The text of the letter follows. Download a pdf version here.
September 7, 2021
On September 20, Canadians will vote in a federal election, electing Members of Parliament who will help shape the life of our country for the next four years. We give thanks for each candidate and their willingness to offer their vision, gifts and service for consideration for leadership in public life.
Over the last two years, many events have pushed for deeper reflection on the kind of Canada we desire.
Finding the remains of more than 1,300 Indigenous children who were buried in unmarked graves at the sites of several former residential schools is traumatic, heart-wrenching and profound. Many more sites have yet to be investigated. The call for healing, reconciliation and renewed relationships among Indigenous and non-Indigenous Peoples is a fundamental element of work for social and ecological justice in the Canadian context today.
The murder of George Floyd in particular, along with many other incidents in Canada and beyond, have called attention to anti-Black racism and other expressions of systemic racism. In March 2020, the Anglican Church of Canada’s Council of General Synod and the Evangelical Lutheran Church in Canada’s National Church Council participated together in a session of anti-racism training. This was one step on a multi-faceted journey of working to dismantle racism and to promote diversity, equity and inclusion in all areas of life.
The recent report of the United Nations Intergovernmental Panel on Climate Change (IPCC) highlights the need to address the climate crisis. This election takes place during the Season of Creation, when we are invited to reflect on our relationships with Creation and our impact on our shared home. Indigenous wisdom and relationships with the land need to inform individual, community and societal choices for healthy relationship with the Earth.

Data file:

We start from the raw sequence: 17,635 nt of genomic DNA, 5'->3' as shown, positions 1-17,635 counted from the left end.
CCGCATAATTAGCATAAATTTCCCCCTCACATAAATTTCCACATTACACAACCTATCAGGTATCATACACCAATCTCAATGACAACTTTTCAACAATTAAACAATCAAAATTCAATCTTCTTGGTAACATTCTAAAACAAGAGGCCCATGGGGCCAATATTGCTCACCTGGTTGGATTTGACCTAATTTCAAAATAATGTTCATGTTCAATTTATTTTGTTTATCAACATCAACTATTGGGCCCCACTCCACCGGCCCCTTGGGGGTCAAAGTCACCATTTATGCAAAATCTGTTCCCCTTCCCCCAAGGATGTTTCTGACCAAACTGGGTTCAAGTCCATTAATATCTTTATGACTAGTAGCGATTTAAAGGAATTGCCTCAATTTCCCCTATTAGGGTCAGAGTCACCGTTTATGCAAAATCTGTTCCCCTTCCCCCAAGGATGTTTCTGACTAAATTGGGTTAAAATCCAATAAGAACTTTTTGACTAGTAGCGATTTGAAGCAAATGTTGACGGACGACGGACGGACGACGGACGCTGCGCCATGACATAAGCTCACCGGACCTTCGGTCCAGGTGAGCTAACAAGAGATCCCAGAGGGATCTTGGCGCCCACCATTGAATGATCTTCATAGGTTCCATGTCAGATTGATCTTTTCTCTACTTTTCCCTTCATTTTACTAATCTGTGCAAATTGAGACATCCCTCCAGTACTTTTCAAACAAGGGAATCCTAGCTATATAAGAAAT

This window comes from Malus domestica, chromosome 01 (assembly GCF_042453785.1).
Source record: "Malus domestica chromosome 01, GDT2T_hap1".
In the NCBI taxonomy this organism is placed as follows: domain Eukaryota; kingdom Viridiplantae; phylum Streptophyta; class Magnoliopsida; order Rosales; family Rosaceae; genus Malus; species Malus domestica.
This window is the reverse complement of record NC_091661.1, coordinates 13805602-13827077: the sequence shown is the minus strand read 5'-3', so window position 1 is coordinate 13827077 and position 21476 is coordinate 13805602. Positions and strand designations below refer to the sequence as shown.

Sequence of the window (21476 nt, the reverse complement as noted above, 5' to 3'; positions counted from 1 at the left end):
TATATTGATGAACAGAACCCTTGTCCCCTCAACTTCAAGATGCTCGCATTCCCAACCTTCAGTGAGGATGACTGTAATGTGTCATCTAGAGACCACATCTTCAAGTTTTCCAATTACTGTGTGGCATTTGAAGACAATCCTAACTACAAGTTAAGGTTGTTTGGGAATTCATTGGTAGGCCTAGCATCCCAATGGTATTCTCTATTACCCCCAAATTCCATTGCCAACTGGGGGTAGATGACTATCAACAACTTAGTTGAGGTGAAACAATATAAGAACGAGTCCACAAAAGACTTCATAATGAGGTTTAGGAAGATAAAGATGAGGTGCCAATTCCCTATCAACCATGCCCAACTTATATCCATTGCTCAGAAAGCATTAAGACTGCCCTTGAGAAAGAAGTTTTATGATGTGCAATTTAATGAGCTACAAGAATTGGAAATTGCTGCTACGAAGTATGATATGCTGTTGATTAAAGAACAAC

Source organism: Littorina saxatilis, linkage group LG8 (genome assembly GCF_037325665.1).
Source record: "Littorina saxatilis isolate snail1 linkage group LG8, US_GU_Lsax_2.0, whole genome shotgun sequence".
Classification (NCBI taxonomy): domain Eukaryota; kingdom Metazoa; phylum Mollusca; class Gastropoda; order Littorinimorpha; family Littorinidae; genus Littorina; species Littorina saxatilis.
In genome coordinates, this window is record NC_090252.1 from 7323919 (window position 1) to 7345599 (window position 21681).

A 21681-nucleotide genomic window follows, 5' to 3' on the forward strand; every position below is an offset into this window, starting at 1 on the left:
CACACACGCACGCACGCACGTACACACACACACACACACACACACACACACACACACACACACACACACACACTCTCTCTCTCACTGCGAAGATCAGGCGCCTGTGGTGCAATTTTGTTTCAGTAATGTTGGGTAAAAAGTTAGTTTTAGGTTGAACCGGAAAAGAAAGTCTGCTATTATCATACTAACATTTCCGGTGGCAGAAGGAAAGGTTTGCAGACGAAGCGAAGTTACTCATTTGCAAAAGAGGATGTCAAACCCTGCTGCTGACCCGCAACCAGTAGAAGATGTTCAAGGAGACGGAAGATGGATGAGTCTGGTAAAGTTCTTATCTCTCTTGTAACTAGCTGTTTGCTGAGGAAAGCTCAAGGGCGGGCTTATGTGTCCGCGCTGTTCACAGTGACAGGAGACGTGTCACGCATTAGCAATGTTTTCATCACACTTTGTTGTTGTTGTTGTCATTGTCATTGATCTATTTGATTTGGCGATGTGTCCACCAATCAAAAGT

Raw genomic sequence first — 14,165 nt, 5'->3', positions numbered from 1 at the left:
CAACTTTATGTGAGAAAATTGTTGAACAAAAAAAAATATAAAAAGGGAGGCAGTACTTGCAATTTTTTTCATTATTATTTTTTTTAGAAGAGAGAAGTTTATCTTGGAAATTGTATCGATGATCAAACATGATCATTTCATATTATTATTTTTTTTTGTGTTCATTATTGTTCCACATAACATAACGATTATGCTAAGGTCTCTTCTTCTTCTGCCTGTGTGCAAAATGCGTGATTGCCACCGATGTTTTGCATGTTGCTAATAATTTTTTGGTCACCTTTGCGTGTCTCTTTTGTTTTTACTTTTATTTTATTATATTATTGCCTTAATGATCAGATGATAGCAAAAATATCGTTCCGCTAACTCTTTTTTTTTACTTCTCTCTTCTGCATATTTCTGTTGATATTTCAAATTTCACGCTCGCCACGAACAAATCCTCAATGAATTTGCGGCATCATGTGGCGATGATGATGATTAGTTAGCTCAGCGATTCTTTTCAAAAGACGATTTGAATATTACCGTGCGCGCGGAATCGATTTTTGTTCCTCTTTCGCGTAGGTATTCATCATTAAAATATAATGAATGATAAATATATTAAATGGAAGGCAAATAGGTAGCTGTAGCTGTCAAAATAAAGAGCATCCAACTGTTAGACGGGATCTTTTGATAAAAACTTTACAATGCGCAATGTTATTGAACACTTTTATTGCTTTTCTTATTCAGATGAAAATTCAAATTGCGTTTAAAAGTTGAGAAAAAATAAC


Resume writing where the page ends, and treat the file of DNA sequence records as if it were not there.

Human trafficking affects millions of people around the world. Children, women, and men are being trafficked across Canada. Certain groups are particularly vulnerable to exploitation. Through a joint National Youth Project, Anglican and Lutheran youth have committed to being be agents of change in their own lives and community.
Over the last two years, our churches have also spoken together for global access to vaccines, affordable housing, Guaranteed Basic Income, justice in Palestine and Israel, human rights in the Philippines, and the dignity of human beings of all sexual orientations, gender identities and gender expressions.
Several of our partners are publishing election resources and we commend them to you for prayer and reflection: The Canadian Council of Churches, KAIROS Canada, Citizens for Public Justice, Vote Housing, and Basic Income Now.
What kind of a Canada do you desire? How is that desire rooted in your spiritual convictions as a follower of the way of Jesus Christ? Let’s talk about that in our churches, discuss it with candidates in our ridings, pray about it in the deep longing of our hearts, bear witness to it in our public discourse, and seal it with a vote that thoughtfully considers what will make our country a good place for all, and therefore a good place for each of us.
Let us pray together:
Creator, we give you thanks for all you are and all you bring to us for our visit within your creation. In Jesus, you place the Gospel in the centre of this Sacred Circle through which all of creation is related. You show us the way to live a generous and compassionate life. Give us your strength to live together with respect and commitment as we grow in your Spirit, for you are God, now and forever. Amen.
(The Gathering Prayer, Gospel Based Discipleship)
Yours in Christ,
The Most Rev. Mark MacDonald,
National Indigenous Anglican Archbishop, Anglican Church of Canada
The Most Reverend Linda Nicholls,
Archbishop and Primate, Anglican Church of Canada
The Rev. Susan Johnson,
National Bishop, Evangelical Lutheran Church in Canada